Last updated on August 23rd, 2014 at 06:27 pm
The most popular tool used by 2.5 million people per day to anonymously browse the internet, TOR, is apparently at the center of a spy versus spy scenario playing out between both British and American intelligence agents who are attempting to crack the software, but instead end up being undermined by colleagues.
It’s well known that governments worldwide work diligently to crack and find flaws in the TOR software, which is used by both intelligence agencies, bitcoiners, and criminals alike to hide their online activities.
But these new claims allege that flaws discovered by some spies are often leaked to the TOR developers by other spies who work on the same team, allowing the Tor team to quickly fix the vulnerabilities.
The allegations were made in a BBC interview by the head of Tor operations, Andrew Lewman, who said that leaks have previously come from both the UK and USA intelligence agencies including GCHQ and the NSA.
“There are plenty of people in both organizations who can anonymously leak data to us to say – maybe you should look here, maybe you should look at this to fix this,” Lewman told the BBC. “And they have.”
The tip-offs help Tor developers quickly fix security flaws, leading to continued and increased protection of users’ anonymity – users who include intelligence agents.
Lewman said that the Tor team receives anonymous tips from intelligence agencies on a monthly basis relating to various bugs and design issues that could render the Tor service less secure. But identifying the leakers is next to impossible, and the Tor team doesn’t bother asking for details relating to identities.
“You have to think about the type of people who would be able to do this and have the expertise and time to read Tor source code from scratch for hours, for weeks, for months, and find and elucidate these super-subtle bugs or other things that they probably don’t get to see in most commercial software. And the fact that we take a completely anonymous bug report allows them to report to us safely.”
NSA whistleblower William Binney reportedly told Lewman that one reason NSA workers might leak information is because they could be “upset that they are spying on Americans.”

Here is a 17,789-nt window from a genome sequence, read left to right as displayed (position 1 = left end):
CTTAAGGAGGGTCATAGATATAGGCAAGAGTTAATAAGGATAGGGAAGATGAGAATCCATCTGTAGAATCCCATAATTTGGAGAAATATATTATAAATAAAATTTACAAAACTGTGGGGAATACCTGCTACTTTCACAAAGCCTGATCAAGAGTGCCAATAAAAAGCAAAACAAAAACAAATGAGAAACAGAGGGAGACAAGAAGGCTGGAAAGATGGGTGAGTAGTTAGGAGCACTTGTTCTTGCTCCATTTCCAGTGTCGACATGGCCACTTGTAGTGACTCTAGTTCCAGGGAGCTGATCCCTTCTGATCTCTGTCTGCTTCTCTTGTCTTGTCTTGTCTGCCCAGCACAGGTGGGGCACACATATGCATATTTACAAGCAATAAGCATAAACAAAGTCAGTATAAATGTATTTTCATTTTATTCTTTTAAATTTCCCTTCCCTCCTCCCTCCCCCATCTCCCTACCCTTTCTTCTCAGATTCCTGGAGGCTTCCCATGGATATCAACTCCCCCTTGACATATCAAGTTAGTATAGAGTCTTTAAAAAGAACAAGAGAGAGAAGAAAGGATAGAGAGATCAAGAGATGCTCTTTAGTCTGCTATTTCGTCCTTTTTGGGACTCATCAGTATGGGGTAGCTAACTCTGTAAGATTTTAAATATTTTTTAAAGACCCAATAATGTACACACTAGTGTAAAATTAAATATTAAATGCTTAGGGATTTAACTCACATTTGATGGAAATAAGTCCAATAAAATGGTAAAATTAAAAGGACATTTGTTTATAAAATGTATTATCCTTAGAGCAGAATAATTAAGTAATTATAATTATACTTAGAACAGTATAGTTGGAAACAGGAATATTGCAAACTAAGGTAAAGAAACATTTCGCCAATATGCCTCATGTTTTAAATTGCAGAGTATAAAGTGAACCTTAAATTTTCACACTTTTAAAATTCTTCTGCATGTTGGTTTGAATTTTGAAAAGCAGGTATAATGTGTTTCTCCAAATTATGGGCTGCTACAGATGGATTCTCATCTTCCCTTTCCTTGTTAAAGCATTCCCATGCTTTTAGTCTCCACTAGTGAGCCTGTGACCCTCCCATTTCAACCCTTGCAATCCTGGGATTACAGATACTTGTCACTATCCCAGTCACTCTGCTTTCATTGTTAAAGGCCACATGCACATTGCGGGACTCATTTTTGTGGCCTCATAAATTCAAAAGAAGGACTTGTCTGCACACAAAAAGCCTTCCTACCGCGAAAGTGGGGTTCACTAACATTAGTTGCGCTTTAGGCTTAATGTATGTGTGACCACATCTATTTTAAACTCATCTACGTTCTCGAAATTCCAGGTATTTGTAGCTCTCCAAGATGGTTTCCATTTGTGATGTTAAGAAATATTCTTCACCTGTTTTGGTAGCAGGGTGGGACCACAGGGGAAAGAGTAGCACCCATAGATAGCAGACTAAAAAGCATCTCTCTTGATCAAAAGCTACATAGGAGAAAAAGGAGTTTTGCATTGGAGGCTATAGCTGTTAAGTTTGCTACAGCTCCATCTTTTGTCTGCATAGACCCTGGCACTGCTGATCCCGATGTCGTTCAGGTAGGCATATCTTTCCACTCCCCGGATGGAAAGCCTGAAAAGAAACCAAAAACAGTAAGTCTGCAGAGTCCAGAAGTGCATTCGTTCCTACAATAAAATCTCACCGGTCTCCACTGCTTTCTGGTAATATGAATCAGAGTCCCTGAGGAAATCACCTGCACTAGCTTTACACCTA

Another potential reason is because the Tor software is still heavily relied upon by intelligence agents themselves. Tor was initially designed by the US Naval Research Laboratory to be used by intelligence agents to maintain anonymity in while abroad in hostile countries. If there is a flaw in the software, it could potentially expose the intelligence agents to threats. So informing the Tor developers of such bugs could be beneficial to their own intelligence agents as well.
A spokesman from the NSA public affairs office told the BBC, “we have nothing for you on this one.”
British GHCG commented saying “It is long-standing policy that we do not comment on intelligence matters. Furthermore, all of GCHQ’s work is carried out in accordance with a strict legal and policy framework, which ensures that our activities are authorized, necessary and proportionate.”
Lewman told the BBC:
“It’s sort of funny because it also came out that GCHQ heavily relies on Tor working to be able to do a lot of their operations.
So you can imagine one part of GCHQ is trying to break Tor, the other part is trying to make sure it’s not broken because they’re relying on it to do their work.
So it’s typical within governments, or even within large agencies, that you have two halves of the same coin going after different parts of Tor. Some protect it, some to try to attack it.”